Hit one pipe after another with the mallet. Each of them produces a different sound from the musical scale. Make the bells play by hitting them near the upper ends or closer to their centres. Determine how the timbre changes depend on the spots you’re hitting. The bells are tuned within the same octave. You can play a simple melody:
g e e f d d c e g or
c d e c c d e c e f g e f g g a g f e c or
e e f g g f e d c c e d d d d e c d e f e c d e f e d c d g.
How it works
By hitting the pipe you make it oscillate and the vibration propagated through the air reaches your ears. The so-called standing wave is formed whose length is determined by the length of the pipe. The wave length is closely related to the wave frequency, which in turn determines the sound pitch; thus, the shorter the pipe, the higher the sound.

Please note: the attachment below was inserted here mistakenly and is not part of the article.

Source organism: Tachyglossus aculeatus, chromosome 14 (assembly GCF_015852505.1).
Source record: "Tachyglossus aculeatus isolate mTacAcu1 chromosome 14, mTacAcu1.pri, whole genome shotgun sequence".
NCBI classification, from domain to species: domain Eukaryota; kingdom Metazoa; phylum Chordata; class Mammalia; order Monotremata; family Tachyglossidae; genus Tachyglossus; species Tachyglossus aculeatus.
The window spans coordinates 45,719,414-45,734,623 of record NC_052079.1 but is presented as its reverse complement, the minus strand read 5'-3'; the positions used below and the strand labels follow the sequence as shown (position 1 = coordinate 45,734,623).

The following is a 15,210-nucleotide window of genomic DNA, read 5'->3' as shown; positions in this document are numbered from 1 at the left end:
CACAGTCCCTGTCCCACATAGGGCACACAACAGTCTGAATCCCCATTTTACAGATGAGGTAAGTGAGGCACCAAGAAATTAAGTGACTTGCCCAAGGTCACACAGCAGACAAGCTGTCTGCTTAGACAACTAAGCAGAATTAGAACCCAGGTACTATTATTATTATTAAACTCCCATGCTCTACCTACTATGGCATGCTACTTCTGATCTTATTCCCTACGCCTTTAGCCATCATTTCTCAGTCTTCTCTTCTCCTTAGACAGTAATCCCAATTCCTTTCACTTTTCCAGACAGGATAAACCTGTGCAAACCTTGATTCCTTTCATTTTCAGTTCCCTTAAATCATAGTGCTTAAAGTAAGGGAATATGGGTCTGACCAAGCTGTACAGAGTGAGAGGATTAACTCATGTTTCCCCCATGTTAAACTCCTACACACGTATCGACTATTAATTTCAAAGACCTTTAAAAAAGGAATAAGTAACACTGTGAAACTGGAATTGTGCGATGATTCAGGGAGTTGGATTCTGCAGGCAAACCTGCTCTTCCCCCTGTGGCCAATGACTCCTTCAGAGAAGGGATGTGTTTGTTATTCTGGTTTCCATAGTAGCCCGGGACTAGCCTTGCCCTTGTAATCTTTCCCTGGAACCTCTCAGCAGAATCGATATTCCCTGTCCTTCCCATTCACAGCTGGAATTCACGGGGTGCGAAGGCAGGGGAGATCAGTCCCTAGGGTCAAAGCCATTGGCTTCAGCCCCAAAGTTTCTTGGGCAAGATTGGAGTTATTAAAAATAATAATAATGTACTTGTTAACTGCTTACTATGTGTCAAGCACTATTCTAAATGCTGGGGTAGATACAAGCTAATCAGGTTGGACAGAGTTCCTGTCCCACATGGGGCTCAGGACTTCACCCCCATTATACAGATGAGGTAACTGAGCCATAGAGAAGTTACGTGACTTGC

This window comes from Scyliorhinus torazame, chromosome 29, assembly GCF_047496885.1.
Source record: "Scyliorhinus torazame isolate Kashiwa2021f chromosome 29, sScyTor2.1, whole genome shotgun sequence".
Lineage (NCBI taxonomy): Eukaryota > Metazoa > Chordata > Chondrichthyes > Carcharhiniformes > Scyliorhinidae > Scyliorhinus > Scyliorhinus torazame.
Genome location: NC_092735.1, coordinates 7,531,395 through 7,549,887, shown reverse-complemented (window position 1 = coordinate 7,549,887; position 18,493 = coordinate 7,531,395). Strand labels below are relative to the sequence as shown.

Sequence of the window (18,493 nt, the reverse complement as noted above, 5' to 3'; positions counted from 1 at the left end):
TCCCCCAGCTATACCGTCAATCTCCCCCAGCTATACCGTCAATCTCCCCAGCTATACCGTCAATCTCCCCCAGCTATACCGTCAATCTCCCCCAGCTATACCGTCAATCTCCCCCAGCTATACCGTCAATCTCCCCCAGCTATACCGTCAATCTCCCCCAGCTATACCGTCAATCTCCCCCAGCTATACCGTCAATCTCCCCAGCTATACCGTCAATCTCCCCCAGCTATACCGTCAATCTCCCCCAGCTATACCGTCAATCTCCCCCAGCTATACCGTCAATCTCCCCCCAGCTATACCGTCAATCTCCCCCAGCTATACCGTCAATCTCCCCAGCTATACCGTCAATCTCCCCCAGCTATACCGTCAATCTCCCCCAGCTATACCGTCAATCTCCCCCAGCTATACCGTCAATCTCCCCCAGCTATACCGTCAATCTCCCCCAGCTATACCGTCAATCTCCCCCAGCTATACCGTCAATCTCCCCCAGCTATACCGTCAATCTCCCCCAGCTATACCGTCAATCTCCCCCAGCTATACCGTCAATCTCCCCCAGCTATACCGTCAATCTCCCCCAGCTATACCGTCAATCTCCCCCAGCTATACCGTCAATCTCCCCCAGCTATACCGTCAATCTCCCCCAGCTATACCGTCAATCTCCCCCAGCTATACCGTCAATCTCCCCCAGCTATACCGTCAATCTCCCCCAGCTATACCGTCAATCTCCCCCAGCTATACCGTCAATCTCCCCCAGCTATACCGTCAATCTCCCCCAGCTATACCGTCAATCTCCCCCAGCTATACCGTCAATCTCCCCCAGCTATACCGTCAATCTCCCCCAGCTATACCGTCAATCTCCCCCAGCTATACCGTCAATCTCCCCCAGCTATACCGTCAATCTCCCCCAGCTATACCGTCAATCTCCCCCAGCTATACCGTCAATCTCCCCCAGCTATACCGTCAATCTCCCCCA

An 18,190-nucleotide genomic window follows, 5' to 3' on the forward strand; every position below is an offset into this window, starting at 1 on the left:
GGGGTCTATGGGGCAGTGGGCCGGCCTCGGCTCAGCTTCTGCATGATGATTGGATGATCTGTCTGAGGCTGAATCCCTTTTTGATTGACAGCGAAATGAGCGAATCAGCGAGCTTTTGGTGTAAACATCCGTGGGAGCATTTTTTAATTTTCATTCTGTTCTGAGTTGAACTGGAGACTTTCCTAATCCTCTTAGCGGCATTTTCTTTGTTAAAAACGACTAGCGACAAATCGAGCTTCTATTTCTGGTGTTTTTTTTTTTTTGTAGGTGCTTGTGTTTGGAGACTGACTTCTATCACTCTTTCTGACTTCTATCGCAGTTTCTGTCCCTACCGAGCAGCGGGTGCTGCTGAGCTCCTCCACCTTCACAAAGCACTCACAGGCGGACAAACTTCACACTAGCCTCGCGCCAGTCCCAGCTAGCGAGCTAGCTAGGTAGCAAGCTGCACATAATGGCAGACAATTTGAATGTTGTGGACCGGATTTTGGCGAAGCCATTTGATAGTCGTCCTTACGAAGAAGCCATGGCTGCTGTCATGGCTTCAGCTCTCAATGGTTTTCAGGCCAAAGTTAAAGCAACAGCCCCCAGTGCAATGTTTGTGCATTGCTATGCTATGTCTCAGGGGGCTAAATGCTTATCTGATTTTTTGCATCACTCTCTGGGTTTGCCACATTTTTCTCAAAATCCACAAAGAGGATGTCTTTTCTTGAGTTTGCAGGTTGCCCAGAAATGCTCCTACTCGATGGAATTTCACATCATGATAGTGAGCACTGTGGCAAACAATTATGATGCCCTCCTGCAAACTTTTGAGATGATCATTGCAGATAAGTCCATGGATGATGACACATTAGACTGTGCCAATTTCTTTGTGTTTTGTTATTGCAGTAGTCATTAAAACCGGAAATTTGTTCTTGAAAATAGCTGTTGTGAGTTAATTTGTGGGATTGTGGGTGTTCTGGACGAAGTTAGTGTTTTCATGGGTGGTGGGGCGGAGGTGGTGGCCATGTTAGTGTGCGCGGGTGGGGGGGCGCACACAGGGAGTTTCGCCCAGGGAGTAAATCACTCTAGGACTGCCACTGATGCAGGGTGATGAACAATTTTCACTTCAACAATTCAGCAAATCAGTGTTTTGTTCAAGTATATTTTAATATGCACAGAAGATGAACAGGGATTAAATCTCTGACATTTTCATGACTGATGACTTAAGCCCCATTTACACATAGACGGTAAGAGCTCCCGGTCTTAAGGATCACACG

Tubular bells are a musical instrument used for instance by symphony orchestras. They gained recognition in popular music after Mike Oldfield used them in his 1973 album Tubular Bells (over 15 million copies sold worldwide).